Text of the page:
One of the themes of this novel, the thing that all others spring from, is the Spanish Civil War (1936-39). It’s a fascinating topic, it represents the very best and the very worst of humanity and is a pivotal moment in world history. The clash of political ideologies and religion versus secularism are a matter of ongoing academic debate but it was a messy, terrible time, millions of people suffered and fiction is one way of telling this story. Blood Song is foremost a chilling crime story but it does help to bring the human cost of the Spanish Civil War into the light. There are many thousands of unheard stories from this time, stories that need to be heard.
Blood Song, quite apart from its inherent criticism of fascist brutality, could never have been written in Franco’s Spain, the regime wouldn’t have allowed it to be published. The state backed by the church thought that crime writing was immoral and distasteful and banned it. Read this novel and ask yourself where the immorality lies, in this dark but compassionate novel or with the regime that perpetrated the terrible crimes that are glimpsed here. Hypocrisy was only one of the many depravities of the Franco regime.
Gustawsson is a compelling writer of dark crime fiction, this is the third Roy and Castells novel and the writing gets stronger each time. Her themes verge on the disturbing and so are not for the feint of heart but they are disturbing because they are drawn from life. They are for realists and readers who know that the world can be depraved and unforgiving and that ordinary people fall victim to cruelty and barbarity all the time. We can only learn the lessons of history if we face up to the past not by pretending it didn’t happen. That’s why I have no truck with anyone who says that Gustawsson is in any way exploitative or gratuitous. On the contrary, she is a very considered writer, when it comes to murder Blood Song doesn’t linger, the whole point of the story is to appreciate the real consequences of violence not revel in it. When it comes to crimes against humanity those committed by the fascists in Spain are as depraved and brutal as that of the Nazis or the Soviet gulags. The subject matter is uncomfortable but necessary. This is not history but Blood Song does show how crime fiction can be a powerful social critique. The author is never to blame for the excesses of human cruelty in the novel provided they behave responsibly in revealing them to us, as Gustawsson has. Blood Song is, in it’s way, a voice for the many thousands of victims of Francoist rule, the women who had children ripped from their arms never to see them again. Margaret Atwood said that everything in The Handmaid’s Tale came from real life, her story of the stolen babies is a reimaging of what happened in Spain under Franco. I don’t think we do ourselves any favours pretending these things didn’t happen. I want to read fiction brave enough to confront this reality. I want to hear Blood Song’s story, it isn’t easy, it isn’t good but it has a ring of truth. The thriller is a perfect vehicle for such a serious topic.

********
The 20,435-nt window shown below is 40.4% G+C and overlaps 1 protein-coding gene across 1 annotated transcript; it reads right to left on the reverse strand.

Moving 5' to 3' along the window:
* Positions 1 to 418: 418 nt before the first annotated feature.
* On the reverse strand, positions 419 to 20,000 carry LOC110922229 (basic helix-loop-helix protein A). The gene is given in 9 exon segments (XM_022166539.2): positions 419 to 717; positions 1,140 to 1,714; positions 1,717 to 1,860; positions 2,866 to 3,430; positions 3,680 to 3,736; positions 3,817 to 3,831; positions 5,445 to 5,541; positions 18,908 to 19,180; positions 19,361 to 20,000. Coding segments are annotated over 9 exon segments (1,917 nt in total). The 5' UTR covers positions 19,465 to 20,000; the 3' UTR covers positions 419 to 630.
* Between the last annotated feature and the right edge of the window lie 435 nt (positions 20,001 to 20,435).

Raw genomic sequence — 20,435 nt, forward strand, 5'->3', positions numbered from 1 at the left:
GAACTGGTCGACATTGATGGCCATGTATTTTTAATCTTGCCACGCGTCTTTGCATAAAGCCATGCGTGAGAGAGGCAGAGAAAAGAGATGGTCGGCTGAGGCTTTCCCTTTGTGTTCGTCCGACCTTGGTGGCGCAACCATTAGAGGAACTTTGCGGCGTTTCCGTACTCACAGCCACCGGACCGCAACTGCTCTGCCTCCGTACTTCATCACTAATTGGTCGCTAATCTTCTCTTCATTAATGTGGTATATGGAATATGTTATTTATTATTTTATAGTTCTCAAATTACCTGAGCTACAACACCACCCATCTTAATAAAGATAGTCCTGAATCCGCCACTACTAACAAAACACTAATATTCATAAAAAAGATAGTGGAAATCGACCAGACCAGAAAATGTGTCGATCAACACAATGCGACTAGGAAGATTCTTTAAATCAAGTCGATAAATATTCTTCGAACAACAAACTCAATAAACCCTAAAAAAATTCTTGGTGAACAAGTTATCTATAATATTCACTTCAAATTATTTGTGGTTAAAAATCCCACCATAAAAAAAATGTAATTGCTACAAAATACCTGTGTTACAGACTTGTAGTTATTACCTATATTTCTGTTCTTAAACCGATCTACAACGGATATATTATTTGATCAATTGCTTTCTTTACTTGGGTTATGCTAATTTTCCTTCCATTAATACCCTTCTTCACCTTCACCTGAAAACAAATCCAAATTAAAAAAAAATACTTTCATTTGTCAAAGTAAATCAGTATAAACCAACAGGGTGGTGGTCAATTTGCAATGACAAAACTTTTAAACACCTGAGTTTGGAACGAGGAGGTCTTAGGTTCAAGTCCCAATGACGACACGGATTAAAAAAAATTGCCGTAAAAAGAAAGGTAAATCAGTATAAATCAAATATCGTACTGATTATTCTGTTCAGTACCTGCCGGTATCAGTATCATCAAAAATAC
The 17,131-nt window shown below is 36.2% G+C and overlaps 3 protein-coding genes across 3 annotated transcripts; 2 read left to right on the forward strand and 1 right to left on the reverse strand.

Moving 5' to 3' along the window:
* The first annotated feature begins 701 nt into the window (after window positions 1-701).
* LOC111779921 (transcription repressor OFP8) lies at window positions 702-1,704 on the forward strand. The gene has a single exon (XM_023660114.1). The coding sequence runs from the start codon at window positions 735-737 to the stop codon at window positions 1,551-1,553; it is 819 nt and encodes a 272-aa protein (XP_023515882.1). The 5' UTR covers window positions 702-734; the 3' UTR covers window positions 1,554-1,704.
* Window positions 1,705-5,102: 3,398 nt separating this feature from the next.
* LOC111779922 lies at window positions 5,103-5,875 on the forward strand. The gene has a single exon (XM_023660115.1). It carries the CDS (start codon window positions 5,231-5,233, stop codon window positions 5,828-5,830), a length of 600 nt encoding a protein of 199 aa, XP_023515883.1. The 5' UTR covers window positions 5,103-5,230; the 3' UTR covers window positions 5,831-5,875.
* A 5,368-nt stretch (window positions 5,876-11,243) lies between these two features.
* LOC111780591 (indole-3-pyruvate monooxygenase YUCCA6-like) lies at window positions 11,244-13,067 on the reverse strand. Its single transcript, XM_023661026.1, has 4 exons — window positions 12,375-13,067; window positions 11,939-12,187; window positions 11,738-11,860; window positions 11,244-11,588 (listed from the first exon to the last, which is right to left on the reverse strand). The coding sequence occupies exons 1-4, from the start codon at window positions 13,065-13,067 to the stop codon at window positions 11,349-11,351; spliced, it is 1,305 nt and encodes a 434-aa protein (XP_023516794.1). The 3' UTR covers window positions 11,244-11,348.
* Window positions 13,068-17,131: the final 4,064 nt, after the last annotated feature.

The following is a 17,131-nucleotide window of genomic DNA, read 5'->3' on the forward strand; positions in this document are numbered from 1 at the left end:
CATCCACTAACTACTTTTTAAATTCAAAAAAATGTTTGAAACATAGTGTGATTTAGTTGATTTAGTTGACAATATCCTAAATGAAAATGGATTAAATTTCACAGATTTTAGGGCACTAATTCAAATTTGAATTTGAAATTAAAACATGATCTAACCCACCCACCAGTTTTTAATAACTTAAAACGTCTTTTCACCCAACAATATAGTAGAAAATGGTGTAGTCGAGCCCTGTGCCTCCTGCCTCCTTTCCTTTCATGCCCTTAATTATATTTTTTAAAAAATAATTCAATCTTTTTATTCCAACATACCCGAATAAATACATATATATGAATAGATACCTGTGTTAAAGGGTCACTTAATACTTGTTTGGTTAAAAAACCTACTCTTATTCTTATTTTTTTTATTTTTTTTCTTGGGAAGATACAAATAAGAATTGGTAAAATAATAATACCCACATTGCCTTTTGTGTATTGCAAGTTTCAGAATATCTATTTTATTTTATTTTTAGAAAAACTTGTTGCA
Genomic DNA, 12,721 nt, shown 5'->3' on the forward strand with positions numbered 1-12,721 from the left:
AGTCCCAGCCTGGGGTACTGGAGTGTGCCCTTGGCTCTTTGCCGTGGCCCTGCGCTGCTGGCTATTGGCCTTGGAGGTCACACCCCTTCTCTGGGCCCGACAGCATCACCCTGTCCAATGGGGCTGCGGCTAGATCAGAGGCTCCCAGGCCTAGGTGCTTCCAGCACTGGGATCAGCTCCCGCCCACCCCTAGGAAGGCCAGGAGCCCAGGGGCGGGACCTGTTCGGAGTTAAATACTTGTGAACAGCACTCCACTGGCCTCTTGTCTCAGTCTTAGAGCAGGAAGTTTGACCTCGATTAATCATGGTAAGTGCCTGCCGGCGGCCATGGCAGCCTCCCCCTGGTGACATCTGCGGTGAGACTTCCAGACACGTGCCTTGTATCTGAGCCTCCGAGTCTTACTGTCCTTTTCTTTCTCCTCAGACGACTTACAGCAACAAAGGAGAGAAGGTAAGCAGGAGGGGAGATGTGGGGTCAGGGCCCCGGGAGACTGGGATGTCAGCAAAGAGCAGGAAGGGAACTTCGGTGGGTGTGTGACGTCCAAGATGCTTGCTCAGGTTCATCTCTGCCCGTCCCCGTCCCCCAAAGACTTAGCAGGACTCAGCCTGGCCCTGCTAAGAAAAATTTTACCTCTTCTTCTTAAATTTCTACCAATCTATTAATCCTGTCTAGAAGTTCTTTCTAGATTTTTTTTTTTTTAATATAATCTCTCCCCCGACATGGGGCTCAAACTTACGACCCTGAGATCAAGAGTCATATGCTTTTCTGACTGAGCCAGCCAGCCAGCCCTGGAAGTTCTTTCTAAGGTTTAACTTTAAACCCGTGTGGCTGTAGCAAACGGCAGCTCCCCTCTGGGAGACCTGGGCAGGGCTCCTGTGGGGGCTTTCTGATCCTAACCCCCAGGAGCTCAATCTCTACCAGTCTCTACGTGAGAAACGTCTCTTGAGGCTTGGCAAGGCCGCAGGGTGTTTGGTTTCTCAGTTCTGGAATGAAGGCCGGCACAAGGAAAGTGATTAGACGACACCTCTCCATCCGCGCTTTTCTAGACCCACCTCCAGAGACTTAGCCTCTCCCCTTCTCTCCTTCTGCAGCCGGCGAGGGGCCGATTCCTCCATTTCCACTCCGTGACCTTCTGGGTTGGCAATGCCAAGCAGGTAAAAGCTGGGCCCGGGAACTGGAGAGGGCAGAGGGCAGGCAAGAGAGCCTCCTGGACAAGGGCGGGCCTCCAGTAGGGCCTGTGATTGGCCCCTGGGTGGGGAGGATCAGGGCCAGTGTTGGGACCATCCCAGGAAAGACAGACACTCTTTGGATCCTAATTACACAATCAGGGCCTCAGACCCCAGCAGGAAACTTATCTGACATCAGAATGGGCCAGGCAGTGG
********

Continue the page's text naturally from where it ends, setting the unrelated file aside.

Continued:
Falkenberg, Sweden, 10pm, Friday, 2nd December, 2016:
[Kersten] “So she had taken Göran by the hand, thrown open the gates of hell and released her inner demons.”